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  1. #1

    Default 2000 chevy, lifted, wearing tires

    I have a 00 silverado, 4x4, 5.3l, lifted with a 4in trailmaster lift kit. Lifts been on the truck for a few years now.
    Ive replaced ball joints, tierods, bushings, wheel bearings, etc. For the most part have rebuilt the front end of this truck.
    Truck just had an alignment, everything is right on the money.
    But I still have wear on the inside of tires.
    Ive run both 285/75/16s and 295/75/16 and I have my tires rotated ever 3K.

    There is a winch, and winch bumper on the front of the truck and the Tbars have been left to factory spec and the trucks never been wreaked.

    any ideas?
    thanks!

  2. #2
    Jr. Engineer jwco5.3's Avatar
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    I have read on other boards that our trucks lifted with big tires have issues keeping alignments, especially if its off-roaded any. They make some form of camber plates/alignment plates that lock the alignment in place and solve this issue. You may want to search one of the other major gm boards (not trying to get in trouble for promoting, sorry)

  3. #3

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    with the extra weight up front you need to make sure and have some heavy duty shocks. some bilsteins maybe. was going to suggest some of the firestone bags/shocks for the front but they dont make them for the 1500. But if your shocks arent stiff enough with that extra weight you will definately wear out the tires even with things aligned right. I had a similar problem in my truck. the shocks that the people who installed my lift werent the right application shocks on and I was wearing my tires until I switched to some HD bilsteins.
    David
    2004 Silverado 2500 Crew Cab 4x4, AMSOIL EA air filter, Granatelli MAF sensor, Throttle body spacer, Magnaflow exhaust (true dual to 2 in 1 out muffler), 6" ProComp lift (add a leaf and 5" superlift rear block), Bilstein shocks, 35's (Cooper Disoverer ST) and 4.10 gears, Rhino Liner, EGRUSA fender Flares and widow visors, extended stainless steel brake lines, firestone airbags w/onboard air compressor, Pioneer Avic X940BT navigation, Accel backup camera.
    http://www.gmtruckclub.com/forum/sho...Silverado-2500
    1960 Land Rover Series II 88
    2001 Pontiac Sunfire
    2013 Toyota Avalon Limited (Wife's Car)
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  4. #4

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    I'll look into some shocks.
    I have the trailmaster shocks as of now, but then agian, they might not be able to support the extra weight. I did notice that after I added the winch and bumper that the front was a little lower than before.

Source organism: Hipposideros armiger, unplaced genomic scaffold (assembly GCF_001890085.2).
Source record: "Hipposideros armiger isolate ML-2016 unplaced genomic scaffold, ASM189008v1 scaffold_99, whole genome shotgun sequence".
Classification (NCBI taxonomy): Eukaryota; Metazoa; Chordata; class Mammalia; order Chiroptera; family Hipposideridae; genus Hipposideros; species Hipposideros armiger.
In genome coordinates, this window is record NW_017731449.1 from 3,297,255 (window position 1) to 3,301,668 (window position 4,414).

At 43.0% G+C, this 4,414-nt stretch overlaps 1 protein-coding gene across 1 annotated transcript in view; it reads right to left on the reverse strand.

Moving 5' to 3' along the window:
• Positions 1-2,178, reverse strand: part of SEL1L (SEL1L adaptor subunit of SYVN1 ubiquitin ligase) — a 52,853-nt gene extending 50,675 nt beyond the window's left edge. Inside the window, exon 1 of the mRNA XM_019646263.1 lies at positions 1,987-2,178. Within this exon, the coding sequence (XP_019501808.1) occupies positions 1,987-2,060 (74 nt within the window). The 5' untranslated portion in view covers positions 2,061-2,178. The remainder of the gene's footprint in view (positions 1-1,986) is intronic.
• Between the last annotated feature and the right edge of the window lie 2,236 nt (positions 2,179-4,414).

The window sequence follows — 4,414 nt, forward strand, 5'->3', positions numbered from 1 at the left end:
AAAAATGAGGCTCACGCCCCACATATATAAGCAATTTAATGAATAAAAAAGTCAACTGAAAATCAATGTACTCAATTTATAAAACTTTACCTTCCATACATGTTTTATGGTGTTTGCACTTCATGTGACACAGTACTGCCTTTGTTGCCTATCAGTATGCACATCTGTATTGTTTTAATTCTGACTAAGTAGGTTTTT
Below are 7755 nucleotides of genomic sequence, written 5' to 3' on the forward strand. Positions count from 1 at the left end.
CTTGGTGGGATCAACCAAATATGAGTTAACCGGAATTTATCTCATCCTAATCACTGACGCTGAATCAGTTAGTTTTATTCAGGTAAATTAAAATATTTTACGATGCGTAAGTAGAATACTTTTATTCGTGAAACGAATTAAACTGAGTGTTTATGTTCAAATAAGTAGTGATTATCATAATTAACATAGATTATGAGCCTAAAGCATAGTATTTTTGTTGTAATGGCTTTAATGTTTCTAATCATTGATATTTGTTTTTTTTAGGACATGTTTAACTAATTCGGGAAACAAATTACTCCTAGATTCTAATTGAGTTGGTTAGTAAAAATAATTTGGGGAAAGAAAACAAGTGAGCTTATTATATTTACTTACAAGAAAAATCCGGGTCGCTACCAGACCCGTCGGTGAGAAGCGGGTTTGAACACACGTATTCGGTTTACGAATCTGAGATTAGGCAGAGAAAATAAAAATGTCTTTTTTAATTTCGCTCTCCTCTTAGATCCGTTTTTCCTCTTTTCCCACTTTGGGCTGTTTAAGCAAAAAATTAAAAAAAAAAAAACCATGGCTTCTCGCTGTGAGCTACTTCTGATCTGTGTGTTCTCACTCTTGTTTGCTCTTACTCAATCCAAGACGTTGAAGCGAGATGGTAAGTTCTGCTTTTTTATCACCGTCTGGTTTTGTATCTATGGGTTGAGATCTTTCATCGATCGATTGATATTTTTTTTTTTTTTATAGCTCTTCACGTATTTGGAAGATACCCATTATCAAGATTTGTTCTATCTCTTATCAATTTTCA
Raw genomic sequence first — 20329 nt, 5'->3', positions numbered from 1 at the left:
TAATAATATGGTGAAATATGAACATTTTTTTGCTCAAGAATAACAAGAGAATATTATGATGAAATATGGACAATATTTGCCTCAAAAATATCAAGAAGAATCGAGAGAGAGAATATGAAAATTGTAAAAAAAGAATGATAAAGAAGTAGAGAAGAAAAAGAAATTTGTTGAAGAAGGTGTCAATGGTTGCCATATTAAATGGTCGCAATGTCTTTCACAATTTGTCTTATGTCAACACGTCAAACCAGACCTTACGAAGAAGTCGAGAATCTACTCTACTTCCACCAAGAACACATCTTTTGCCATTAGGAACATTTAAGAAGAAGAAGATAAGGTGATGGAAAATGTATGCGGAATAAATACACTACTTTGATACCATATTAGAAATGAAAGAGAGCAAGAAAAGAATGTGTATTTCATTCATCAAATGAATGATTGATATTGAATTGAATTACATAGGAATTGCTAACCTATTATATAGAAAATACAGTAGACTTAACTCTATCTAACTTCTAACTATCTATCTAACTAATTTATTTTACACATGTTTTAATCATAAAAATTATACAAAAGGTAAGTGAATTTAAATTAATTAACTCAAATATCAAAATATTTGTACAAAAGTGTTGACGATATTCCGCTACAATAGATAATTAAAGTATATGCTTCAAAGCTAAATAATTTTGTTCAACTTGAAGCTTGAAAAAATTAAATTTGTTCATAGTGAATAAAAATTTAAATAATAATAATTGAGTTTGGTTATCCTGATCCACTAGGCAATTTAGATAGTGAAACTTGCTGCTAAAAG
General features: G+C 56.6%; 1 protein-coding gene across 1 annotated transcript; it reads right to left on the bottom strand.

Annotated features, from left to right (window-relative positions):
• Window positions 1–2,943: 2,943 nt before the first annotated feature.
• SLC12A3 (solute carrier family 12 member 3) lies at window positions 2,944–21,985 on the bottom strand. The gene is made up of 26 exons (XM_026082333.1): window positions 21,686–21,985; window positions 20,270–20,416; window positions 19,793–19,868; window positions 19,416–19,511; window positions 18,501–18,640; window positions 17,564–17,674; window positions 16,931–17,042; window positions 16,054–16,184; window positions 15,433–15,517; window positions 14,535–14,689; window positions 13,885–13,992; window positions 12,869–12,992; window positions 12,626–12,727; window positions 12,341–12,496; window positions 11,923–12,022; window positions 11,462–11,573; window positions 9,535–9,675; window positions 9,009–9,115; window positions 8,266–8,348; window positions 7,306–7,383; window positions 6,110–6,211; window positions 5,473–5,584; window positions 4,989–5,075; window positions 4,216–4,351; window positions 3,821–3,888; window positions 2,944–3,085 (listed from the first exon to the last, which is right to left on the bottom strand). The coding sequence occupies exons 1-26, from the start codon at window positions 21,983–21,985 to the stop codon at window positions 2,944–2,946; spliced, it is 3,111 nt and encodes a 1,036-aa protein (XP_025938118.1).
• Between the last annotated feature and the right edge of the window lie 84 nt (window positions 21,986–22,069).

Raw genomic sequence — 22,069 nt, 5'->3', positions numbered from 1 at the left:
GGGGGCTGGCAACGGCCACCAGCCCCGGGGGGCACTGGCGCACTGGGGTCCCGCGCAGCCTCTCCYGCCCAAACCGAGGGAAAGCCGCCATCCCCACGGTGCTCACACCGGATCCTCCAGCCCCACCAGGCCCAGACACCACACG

A buddy and I where talking maybe if I turnd the keys up just a little that might help some. idk

  5. #5
    Jr. Engineer jwco5.3's Avatar
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    I would say both are worth a shot. Turning up the keys will help the torsion bars take on some of that extra load. Remember though, after turning the keys you will want another alignment haha. Gotta love our IFS..... :(
    [/SIGPIC]James :great:

  6. #6

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    I have a Warn winch and brush guard on my '05 6" lifted Z-71 that has over 86,000 miles with no front end problems. Maybe try a differant front end shop. I got 55,000 miles out of my BFG M/Ts and have 31,000 miles on my BFG A/T's that have plenty of thread left so I don't think its the lift kit or the winch. If those are the orignal trailmaster shocks with over 30,000 miles on them than I would change them, but I don't think the shocks are the issue. Usually when shocks go bad the tire bounces and they wear cupped like.

  7. #7
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    Quote Originally Posted by MikeyBuck View Post
    I did notice that after I added the winch and bumper that the front was a little lower than before.
    Did you add the winch & bumper after your last alignment??

    Not sure from your explanation if these are the tires that were worn this way before the alignment. Are they, or did you put new tires on?
    1988 Chevy C-3500 2wd (no pic)
    350 c.i. 5.7 L Stock Block, 4 Bolt Mains
    L-31 Vortec Heads, Edelbrock Cam & Intake,
    Holley 650, Flowtech Headers, Magnaflow exh.
    Jet Trans 700R4, B&M Ratchet, 4:10 gears,
    3" susp. lift kit "shadetree"
    No rev limiter, No speed limiter lol


  8. #8